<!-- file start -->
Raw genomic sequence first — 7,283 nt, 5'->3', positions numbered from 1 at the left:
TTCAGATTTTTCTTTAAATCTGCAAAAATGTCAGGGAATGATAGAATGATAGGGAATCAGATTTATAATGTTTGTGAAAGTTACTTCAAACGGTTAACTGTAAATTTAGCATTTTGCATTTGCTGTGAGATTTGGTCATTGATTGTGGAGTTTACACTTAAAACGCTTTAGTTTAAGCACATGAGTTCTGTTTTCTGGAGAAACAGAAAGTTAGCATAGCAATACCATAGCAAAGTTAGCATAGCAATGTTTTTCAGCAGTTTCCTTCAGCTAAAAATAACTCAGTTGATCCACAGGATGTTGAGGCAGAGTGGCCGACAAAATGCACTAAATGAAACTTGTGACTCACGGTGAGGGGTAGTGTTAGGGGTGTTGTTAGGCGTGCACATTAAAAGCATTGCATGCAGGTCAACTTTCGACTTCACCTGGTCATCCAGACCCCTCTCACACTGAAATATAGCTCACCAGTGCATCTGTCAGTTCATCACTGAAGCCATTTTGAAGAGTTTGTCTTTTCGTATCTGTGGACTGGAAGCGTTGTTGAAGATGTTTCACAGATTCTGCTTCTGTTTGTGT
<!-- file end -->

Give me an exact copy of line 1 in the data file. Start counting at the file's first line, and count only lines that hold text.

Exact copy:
Raw genomic sequence first — 7,283 nt, 5'->3', positions numbered from 1 at the left: